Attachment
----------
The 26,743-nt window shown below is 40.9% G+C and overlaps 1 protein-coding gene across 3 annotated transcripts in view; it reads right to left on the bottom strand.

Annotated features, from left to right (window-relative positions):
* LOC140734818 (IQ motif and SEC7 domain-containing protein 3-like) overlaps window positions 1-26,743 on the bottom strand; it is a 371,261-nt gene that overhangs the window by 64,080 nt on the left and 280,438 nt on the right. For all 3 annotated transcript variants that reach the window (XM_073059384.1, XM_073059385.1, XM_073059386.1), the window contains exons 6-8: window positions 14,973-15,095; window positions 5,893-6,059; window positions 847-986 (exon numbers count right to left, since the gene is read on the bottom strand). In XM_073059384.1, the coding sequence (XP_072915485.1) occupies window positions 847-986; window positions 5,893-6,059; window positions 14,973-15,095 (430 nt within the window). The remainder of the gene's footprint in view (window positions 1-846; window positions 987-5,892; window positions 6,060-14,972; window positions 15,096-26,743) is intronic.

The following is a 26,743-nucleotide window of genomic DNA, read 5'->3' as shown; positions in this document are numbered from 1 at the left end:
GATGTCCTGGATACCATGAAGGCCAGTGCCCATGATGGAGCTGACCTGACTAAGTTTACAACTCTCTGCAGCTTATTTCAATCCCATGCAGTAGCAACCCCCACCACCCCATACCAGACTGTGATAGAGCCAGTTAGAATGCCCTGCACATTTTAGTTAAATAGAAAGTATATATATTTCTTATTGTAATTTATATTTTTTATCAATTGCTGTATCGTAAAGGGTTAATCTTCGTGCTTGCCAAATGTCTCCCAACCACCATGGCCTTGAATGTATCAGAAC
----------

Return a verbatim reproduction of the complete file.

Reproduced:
The 26,743-nt window shown below is 40.9% G+C and overlaps 1 protein-coding gene across 3 annotated transcripts in view; it reads right to left on the bottom strand.

Annotated features, from left to right (window-relative positions):
* LOC140734818 (IQ motif and SEC7 domain-containing protein 3-like) overlaps window positions 1-26,743 on the bottom strand; it is a 371,261-nt gene that overhangs the window by 64,080 nt on the left and 280,438 nt on the right. For all 3 annotated transcript variants that reach the window (XM_073059384.1, XM_073059385.1, XM_073059386.1), the window contains exons 6-8: window positions 14,973-15,095; window positions 5,893-6,059; window positions 847-986 (exon numbers count right to left, since the gene is read on the bottom strand). In XM_073059384.1, the coding sequence (XP_072915485.1) occupies window positions 847-986; window positions 5,893-6,059; window positions 14,973-15,095 (430 nt within the window). The remainder of the gene's footprint in view (window positions 1-846; window positions 987-5,892; window positions 6,060-14,972; window positions 15,096-26,743) is intronic.

The following is a 26,743-nucleotide window of genomic DNA, read 5'->3' as shown; positions in this document are numbered from 1 at the left end:
GATGTCCTGGATACCATGAAGGCCAGTGCCCATGATGGAGCTGACCTGACTAAGTTTACAACTCTCTGCAGCTTATTTCAATCCCATGCAGTAGCAACCCCCACCACCCCATACCAGACTGTGATAGAGCCAGTTAGAATGCCCTGCACATTTTAGTTAAATAGAAAGTATATATATTTCTTATTGTAATTTATATTTTTTATCAATTGCTGTATCGTAAAGGGTTAATCTTCGTGCTTGCCAAATGTCTCCCAACCACCATGGCCTTGAATGTATCAGAAC